level details in your model, the required computational resources
would be enormous. These are much larger than the ones suggested by
Kurzweil, which would lead to emulation capabilities circa the year
2030-ish, based on his estimates of future computational resources.
The magnitude of the required computational resources might make it
impossible for it to function as fast as a meat-brain. This depends
on the maximum computational rate we can reasonably expect using
advanced computing technologies. It is unclear to me when we will
have access to such technologies (e.g. carbon nano-tube computers) or
what their limitations will actually be. What did people think of the
speculations on the limitations of computation in Kurzweil's book?

However, your method of interacting with the brain-in-a-box via
sensory inputs/outputs–don't give it access to the web–could
potentially overcome much of the benevolence problem (though not all
of it).

However, it is unclear that this will constitute a very plausible
means of creating a super-intelligence. A brain-in-a-box would not
know how to improve its own functioning. Even if you model our best
minds down to the molecular level, no one alive today would know how
to improve the intelligence via neural modifications (besides making
everything uniformly faster). The brain is a non-linear, self-
organizing system. Emulation is not understanding.

If you use a non-molecular modeling approach, you will not start with
a fully functioning sentience. You will have an AI-child that you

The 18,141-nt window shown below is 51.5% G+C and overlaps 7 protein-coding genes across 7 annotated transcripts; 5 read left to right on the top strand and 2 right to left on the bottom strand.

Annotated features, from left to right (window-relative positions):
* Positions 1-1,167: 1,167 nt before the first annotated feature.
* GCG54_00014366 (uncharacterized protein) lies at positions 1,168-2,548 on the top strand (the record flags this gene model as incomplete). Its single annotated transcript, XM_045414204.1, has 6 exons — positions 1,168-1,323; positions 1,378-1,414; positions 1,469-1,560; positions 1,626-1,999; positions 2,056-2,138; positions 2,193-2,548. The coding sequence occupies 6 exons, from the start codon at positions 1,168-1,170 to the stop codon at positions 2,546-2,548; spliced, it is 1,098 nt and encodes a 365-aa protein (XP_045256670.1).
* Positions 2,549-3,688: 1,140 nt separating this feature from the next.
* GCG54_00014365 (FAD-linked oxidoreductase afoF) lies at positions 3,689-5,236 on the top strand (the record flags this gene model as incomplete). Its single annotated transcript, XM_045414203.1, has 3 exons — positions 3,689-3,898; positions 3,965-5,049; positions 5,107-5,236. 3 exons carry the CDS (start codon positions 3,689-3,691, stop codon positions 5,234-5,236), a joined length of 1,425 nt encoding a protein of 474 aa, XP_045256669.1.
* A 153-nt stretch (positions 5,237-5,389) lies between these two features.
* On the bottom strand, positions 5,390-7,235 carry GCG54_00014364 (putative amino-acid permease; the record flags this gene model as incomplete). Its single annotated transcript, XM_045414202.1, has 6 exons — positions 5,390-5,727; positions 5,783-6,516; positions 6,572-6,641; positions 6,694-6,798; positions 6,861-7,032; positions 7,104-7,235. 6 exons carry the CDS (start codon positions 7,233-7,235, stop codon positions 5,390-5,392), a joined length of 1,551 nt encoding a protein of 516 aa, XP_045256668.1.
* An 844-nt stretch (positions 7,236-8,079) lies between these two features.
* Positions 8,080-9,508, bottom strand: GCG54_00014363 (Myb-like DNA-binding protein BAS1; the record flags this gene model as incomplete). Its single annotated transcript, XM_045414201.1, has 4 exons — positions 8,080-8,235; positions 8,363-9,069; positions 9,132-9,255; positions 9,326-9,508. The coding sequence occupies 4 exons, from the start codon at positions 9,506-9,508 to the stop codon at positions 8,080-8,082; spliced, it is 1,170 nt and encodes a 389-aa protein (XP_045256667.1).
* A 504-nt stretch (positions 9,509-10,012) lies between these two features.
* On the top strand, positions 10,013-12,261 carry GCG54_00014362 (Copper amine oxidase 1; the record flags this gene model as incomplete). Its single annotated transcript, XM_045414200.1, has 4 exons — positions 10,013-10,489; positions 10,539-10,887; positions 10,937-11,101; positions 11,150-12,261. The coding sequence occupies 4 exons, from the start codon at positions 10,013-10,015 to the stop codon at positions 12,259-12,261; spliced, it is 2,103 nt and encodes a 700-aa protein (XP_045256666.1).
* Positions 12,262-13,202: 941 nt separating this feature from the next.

may be able to nurture into a some modicum of sentient functioning.
There is a good possibility that it would be insane, as human neural
organization co-arises with embodied experience in the world. Also,
children do not start out with fully-developed brains. You would have
to have a detailed model of how neurodevelopment and neuroplasticity
work over time. We'll get to this state of understanding one day, but
even then, it's not clear that this is a good method for achieving

But this is all assuming that we're talking about emulation. Assuming
advanced nano-technology and advanced knowledge in molecular/cellular
neurobiology (not molecule-by-molecule modeling capabilities) here's
an idea which I have been toying with lately: 1) Flood a person's
brain with nanobots. 2) Have the nanobots determine the functional
properties of every neuron and glial cell in the brain (including
endocrine functions). 3) Have the nanobots replace each of the cells
with a functionally-identical synthetic equivalent. 4) Connect the
synthetic brain to an artificial body or virtual body. If you do
these things, we will have been limited from many of the constraints
of our biology. In addition to overcoming the fact that our brains
age, we could probably speed up cognition by several orders of
magnitude (if your embodiment is in a virtual world that could keep-
up). But the time-scales of developing these technologies may make
this idea irrelevant. By the time we have these capabilities, we may
have already developed an AGI that figured out a better way.


> --
> Stathis Papaioannou